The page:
Boil the florettes for 3-4 minutes in plenty of water, to which a tbsp. of milk has been added.
    Drain and pat dry on a clean cloth.
    Make thin batter out of flour and 2 tbsp.cornflour, adding 1/4 tsp. each of ginger and garlic and red chilli powder and salt
    to taste.
    Dip the florettes in the batter one by one and deep fry in hot oil. Keep aside.
    In the remaining oil, add remaining ginger, garlic and crushed red chilli and fry for a minute.
    Add the salt and spring onions.
    Stir fry for a minute. Add 1 1/2 cups water and bring to a boil.
    Add 1 tbsp. cornflour to 1/4 cup water and dissolve well.
    Gradually add to the gravy and stir continuously till it resumes boiling.
    Boil till the gravy becomes transparent. Add florettes and soya sauce.
    Boil for two more minutes and remove.
    Serve hot with noodles or rice.
    Dry manchurian can be made by omitting the gravy.
    Make florettes as above and instead of adding water as above, add fried florettes, spring onions and soya ce at this stage.
    Sprinkle 1 tsp. cornflour on the florettes and stirfry for 2 minutes.
    Serve piping hot with toothpicks or miniforks and chilligarlic sauce or tomato sauce.
    Same procedure for veg. manchurian (with gravy or dry), but instead of using only cauliflower, use finely chopped minced
    vegetables and
    bind with some cornflour or bread crumbs and make small lumps the size of a pingpong ball.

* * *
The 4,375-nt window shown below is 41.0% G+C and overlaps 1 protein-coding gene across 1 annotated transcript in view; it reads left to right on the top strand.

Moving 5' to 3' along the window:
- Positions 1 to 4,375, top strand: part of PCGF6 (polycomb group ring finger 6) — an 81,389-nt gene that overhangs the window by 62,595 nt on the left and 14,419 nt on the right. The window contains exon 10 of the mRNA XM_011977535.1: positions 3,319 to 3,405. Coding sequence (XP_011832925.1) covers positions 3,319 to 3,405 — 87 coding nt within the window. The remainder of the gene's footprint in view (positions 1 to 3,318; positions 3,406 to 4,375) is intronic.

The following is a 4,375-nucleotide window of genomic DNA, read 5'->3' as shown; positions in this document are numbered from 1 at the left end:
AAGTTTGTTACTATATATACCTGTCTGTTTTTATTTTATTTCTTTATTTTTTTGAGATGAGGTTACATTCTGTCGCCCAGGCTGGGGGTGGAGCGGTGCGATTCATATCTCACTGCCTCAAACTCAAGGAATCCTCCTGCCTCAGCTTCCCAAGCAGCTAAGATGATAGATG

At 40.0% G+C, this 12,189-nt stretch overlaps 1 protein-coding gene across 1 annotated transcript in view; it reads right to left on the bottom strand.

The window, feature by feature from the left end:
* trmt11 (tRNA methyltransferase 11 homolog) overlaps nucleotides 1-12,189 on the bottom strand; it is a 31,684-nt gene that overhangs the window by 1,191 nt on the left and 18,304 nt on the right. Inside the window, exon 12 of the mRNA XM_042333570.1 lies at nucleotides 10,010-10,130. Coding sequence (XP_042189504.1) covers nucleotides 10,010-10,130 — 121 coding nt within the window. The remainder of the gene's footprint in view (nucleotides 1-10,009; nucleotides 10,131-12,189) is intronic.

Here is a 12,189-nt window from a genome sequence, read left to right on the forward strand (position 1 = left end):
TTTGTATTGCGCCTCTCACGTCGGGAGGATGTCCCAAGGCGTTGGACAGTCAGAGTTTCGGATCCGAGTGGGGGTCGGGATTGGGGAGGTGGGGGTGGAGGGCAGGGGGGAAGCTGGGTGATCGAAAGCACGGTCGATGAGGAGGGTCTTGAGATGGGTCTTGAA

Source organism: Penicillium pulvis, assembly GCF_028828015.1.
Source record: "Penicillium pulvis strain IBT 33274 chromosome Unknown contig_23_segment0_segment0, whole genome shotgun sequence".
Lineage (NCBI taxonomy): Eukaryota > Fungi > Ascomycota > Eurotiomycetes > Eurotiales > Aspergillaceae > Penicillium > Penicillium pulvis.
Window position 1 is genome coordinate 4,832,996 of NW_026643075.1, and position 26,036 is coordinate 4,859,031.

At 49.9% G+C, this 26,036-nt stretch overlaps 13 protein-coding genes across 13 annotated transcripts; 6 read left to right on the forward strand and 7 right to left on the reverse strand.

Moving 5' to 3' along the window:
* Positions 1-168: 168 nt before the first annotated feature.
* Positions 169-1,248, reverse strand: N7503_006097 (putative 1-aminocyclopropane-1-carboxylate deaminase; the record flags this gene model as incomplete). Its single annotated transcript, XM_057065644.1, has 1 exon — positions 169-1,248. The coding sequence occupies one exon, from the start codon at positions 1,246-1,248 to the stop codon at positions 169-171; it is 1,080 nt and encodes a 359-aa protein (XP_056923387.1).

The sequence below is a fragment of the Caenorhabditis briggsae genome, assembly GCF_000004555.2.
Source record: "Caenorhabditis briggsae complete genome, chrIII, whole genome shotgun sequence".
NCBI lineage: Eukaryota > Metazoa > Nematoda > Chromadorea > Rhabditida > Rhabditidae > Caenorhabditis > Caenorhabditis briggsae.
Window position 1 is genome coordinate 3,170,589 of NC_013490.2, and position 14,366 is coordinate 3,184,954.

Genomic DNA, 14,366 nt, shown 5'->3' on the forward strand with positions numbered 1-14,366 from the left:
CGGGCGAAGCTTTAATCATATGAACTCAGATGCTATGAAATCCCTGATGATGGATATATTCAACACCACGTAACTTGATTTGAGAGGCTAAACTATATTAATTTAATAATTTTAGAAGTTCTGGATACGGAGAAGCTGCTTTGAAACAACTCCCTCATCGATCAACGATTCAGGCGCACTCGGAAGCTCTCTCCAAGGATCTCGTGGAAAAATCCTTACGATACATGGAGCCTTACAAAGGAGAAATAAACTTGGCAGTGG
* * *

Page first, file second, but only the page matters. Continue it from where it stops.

Fry as above and proceed as above.
    Making time: 45 minutes
    Makes for: 6
    Shelf life: Best fresh

  2. [...] I was ecstatic when I realized that South India had many naturally gluten free offerings. First I tried the buttery, crisp dosa crepes filled with an assortment of fillings like masala potato filling. After my success with the dosa, I tried the other offerings like idli and uppatham. I was so crazy about dosa that I ended up rarely ordering the steamed idli rice cakes, as I found them a bit plain. However, on another message board I’m on I read about stuffed idli with a flavorful filling like tomato chutney steamed inside the disc. I was intrigued, so I gave idli another shot using some premade fermented idli batter from a local indian market in Mountain View, California. I was thrilled to find that these stuffed idli were delicious, especially served with spicy sambar soup and a homemade Cashew Nut Chutney, a mint chutney, or a coconut green chili chutney. It was easy to make the idli using my idli mold that I had bought at the City Market in Bangalore, India, but you could also use an egg poacher for larger idli. I put the mold with idli batter, Trader Joe’s tomato chutney, and more idli batter covering the filling, into a steamer basket in a large soup pot and steamed the idli for around 12 minutes. Then I carefully placed them on a wire rack to cool and enjoyed these tasty snacks with sambar and chutney. Even DH, who sometimes find Indian food too spicy for his taste, gobbled them up. They were terrific reheated briefly in the microwave as a little snack, too. After having such good success with premade idli batter, and a few experiments with powdered idli batter, I was eager to try making idli from scratch. After consulting an expert on all things fermented on the Yahoo Vegetarian GF board, I set out on my first experiment. [...]